Thursday, July 17, 2014

Shelf Life [kids]

Boredom BustersBoredom Busters, by Caroline Fernandez, 128 pages.
@SPL:  J 790.1922 Fer

It’s a rainy day. Your children are “bored’ and have “nothing to do”. What do you do?

Here’s an idea that’s infinitely better than sticking your children out into the rain or in front of the computer: reach for that handy book, Boredom Busters, which you borrowed just yesterday from the public library, thinking that you might need it one of these days.  In no time at all, your kids will be having fun doing one of more than fifty suggested “awesome” activities … and you’ll be having fun relaxing!

What are some of these “awesome” activities?  Making milk jug monsters, plastic bottle tornadoes, “lava” in a cup, effervescent rockets, cinnamon clay decorations, cryptograms, friendship braids, wooden spoon puppets, “goo-tastic slime”, snow globes and delicious treats from the kitchen are just a few of them.

Divided into art and craft activities, science activities, just-for-kids recipes and travel projects - with plenty of variety to interest both girls and boys - the ideas in this book will encourage children to invent, recycle and reuse. All projects are easy to make and use simple, inexpensive materials found around the home.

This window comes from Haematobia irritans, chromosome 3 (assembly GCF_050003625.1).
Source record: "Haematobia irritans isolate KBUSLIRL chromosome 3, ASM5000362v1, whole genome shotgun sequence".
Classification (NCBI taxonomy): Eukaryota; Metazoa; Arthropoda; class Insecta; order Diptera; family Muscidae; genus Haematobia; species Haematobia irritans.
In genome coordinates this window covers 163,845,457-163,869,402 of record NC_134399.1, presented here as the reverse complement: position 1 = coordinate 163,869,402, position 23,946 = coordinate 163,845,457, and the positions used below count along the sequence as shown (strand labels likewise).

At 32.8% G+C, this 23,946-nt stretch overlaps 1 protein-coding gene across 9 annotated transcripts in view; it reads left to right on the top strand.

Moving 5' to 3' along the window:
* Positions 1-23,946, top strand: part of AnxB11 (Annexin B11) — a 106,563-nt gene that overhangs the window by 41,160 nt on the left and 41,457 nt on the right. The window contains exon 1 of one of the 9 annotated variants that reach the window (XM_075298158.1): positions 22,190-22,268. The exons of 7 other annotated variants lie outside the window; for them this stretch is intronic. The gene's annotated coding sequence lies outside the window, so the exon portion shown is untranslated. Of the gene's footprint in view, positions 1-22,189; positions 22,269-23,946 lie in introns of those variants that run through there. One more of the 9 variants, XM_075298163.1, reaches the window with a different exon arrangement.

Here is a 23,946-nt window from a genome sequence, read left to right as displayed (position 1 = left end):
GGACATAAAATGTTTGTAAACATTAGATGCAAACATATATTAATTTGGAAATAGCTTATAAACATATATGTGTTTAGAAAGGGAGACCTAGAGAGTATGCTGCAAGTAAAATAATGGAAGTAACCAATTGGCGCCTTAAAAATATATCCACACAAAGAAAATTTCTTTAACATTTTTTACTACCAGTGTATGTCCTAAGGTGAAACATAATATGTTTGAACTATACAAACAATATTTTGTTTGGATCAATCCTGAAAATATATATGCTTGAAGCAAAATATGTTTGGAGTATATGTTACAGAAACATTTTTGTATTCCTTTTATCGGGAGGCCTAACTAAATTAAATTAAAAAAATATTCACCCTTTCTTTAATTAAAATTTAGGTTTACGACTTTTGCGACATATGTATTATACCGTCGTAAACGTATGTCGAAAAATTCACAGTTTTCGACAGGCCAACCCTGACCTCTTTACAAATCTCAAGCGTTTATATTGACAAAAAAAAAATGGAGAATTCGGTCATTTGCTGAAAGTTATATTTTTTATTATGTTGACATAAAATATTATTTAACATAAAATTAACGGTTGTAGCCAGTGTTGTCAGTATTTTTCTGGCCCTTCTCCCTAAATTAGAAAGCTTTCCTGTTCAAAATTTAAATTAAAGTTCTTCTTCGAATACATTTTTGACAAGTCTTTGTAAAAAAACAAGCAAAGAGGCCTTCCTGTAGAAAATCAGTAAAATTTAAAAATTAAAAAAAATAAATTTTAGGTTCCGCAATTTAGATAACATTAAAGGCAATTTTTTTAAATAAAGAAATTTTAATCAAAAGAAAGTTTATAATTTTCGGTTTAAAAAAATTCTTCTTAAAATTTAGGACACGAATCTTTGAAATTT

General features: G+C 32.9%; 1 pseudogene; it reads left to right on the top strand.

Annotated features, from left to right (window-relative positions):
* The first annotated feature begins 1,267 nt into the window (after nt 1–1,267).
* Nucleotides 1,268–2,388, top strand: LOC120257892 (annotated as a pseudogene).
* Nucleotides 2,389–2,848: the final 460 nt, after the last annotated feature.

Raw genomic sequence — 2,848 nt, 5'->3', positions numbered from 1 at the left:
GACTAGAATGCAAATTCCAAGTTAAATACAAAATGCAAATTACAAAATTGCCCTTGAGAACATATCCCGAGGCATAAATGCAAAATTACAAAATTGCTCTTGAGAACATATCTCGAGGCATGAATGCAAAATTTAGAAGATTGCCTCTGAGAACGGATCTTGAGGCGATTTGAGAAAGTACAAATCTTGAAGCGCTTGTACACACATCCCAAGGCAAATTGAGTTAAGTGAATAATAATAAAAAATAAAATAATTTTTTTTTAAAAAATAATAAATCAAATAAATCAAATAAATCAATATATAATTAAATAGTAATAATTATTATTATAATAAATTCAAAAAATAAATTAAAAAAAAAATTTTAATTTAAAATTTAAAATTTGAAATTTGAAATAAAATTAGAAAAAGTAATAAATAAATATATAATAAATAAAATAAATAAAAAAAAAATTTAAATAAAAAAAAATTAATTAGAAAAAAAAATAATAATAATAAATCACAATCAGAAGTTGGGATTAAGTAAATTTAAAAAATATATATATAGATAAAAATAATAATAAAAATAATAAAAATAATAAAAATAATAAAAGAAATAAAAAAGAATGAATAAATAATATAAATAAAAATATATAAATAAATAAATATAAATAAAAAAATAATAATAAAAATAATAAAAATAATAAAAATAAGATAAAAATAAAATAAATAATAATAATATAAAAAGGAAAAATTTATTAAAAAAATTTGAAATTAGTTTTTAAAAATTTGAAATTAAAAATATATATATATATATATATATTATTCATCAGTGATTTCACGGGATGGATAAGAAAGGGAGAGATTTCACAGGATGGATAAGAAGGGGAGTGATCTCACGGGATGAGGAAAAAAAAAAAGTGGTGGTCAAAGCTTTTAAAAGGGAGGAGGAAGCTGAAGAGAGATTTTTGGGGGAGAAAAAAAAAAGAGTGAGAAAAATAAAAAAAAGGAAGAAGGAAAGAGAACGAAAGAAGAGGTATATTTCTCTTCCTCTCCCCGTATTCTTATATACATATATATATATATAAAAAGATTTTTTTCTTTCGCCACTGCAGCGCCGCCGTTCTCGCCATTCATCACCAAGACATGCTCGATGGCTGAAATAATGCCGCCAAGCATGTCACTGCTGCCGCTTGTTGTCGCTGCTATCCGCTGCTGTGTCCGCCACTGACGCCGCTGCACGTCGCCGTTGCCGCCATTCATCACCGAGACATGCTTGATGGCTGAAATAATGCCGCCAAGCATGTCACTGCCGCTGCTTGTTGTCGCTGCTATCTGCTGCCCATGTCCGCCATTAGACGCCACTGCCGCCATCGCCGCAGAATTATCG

Accompanied by clear instructions, photos and explanatory sidebars, the activities in Caroline Fernandez’s book are sure to both entertain and inform. 

** Recommended for ages 7 to 10 years.
Really Cool People and Places
Really Cool People & Places, by the editors of Time for Kids, 48 pages.
@SPL:  J 031.02 Rea  

You’re in the van or car on a long family trip, and your child is “bored” and has “nothing to do”. What do you do?

Here’s a quick solution: hand him or her this Time For Kids book about Really Cool People & Places – a slim, illustrated volume with lots of intriguing questions and answers.

Among other things, he or she will discover why Niagara Falls is so large and why it doesn’t freeze in the winter, what is the deepest point on Earth, if the Vikings really did have horns on their helmets, and why kings and queens wear crowns. 

There’s much more.

Why is an area in Beijing known as “the Forbidden City”? Why were the Pyramids built?  Is Venice really sinking?  How? Why is the Tower of Pisa leaning? How is the Parthenon an optical illusion?  How do languages spread from place to place, and why are some disappearing?

The 250 questions and answers of this book will definitely help to while away the time until you reach your destination. For added interest, each is accompanied by a diagram or a photograph.

Another title in this excellent new Time for Kids Book of Why series is Stellar Space.

Note: Before your next family trip, check out some of the titles available in the Stratford Public Library’s collection of children’s books on CD and in our collection of children’s online audio books!

** Recommended for ages 8 to 11 years.
 
Published in the Stratford Gazette. Written by Sally Hengeveld, Librarian.

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